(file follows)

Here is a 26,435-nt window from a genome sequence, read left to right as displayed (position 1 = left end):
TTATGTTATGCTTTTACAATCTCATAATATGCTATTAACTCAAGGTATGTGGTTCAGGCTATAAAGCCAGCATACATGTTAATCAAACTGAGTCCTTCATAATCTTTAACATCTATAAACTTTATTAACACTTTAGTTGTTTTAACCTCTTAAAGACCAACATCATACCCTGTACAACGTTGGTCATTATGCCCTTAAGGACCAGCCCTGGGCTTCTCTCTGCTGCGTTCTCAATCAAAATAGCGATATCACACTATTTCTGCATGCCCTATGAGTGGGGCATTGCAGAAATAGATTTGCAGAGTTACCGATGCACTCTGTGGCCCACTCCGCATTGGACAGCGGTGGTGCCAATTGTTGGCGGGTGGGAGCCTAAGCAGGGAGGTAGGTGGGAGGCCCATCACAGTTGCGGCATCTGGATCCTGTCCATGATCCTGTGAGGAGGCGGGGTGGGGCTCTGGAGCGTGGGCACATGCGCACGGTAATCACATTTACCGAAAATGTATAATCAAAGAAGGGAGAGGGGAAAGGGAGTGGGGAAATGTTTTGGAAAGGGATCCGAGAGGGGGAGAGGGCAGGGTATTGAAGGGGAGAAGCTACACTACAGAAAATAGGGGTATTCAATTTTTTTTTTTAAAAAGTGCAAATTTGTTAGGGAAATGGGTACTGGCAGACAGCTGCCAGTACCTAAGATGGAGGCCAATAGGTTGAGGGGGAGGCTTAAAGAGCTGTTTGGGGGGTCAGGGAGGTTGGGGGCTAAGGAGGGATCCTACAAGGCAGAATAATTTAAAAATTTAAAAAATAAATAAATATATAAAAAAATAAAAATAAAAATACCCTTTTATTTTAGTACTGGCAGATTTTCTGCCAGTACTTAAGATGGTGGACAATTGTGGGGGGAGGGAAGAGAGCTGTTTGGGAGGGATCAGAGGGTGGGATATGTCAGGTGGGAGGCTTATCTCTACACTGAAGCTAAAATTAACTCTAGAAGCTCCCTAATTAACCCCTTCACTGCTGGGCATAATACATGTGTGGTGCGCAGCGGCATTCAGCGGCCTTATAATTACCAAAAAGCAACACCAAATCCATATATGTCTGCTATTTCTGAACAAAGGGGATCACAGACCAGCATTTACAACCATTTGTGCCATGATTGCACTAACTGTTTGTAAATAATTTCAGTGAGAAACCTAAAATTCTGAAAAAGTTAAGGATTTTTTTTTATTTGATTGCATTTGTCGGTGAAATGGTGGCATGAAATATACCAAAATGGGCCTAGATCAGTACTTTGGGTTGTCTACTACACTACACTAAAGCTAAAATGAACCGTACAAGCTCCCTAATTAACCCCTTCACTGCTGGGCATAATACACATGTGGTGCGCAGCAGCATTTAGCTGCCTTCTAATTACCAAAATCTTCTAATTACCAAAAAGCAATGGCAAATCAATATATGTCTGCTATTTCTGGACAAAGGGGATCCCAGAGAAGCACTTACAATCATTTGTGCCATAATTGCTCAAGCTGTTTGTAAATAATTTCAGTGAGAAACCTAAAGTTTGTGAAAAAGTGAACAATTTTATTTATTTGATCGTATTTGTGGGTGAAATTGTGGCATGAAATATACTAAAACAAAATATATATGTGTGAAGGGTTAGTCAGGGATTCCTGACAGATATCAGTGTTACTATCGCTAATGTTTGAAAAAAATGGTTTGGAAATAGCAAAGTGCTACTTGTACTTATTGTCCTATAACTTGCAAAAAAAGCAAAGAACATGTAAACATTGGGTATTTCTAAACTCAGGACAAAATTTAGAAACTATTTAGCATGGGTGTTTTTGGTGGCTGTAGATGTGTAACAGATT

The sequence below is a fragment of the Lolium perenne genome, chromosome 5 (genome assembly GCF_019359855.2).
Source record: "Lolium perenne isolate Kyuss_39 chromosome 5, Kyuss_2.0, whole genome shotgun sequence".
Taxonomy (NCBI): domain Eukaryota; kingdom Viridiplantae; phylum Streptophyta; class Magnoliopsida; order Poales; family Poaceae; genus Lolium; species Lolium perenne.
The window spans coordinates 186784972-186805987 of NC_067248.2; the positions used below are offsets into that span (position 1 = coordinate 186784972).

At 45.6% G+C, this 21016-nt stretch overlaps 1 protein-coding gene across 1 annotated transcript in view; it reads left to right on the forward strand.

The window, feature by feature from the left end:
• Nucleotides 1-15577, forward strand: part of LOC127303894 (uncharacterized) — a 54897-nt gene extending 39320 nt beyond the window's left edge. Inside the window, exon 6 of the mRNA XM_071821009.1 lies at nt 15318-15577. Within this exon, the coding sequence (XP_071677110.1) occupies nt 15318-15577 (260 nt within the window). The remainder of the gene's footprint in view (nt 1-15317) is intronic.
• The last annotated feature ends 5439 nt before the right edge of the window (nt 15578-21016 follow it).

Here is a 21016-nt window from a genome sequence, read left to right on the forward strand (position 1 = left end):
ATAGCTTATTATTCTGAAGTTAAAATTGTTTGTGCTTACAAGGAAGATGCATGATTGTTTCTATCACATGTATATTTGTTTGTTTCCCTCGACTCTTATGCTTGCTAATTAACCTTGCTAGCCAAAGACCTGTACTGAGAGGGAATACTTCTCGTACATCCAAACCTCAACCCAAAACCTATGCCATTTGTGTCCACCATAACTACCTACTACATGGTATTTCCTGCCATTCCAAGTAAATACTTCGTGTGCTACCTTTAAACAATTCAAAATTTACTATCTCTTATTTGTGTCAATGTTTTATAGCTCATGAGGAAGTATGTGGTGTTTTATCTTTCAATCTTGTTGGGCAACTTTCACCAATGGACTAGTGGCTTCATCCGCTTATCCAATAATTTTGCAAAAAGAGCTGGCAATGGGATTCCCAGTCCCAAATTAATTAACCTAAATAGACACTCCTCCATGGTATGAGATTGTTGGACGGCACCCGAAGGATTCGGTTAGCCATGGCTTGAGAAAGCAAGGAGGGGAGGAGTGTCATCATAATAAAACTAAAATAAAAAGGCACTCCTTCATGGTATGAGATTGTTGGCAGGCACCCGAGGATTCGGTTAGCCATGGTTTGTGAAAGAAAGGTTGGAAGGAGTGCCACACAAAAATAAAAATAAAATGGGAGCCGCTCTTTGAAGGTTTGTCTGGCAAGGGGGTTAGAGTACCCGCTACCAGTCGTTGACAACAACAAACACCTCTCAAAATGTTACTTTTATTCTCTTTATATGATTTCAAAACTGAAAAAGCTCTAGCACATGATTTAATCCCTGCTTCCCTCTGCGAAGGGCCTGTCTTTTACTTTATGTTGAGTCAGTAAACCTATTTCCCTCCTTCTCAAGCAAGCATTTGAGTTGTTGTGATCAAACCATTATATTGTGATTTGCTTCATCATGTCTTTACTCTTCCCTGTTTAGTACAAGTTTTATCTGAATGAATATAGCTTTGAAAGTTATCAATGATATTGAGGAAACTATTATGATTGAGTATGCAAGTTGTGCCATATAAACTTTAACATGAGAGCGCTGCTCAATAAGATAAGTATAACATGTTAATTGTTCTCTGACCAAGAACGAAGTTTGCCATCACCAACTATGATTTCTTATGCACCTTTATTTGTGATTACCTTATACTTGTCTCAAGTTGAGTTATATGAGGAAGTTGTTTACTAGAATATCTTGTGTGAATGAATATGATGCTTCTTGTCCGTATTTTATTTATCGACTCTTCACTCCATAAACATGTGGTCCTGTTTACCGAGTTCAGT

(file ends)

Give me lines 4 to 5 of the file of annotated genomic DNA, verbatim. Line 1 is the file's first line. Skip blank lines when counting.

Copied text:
Source record: "Lolium perenne isolate Kyuss_39 chromosome 5, Kyuss_2.0, whole genome shotgun sequence".
Taxonomy (NCBI): domain Eukaryota; kingdom Viridiplantae; phylum Streptophyta; class Magnoliopsida; order Poales; family Poaceae; genus Lolium; species Lolium perenne.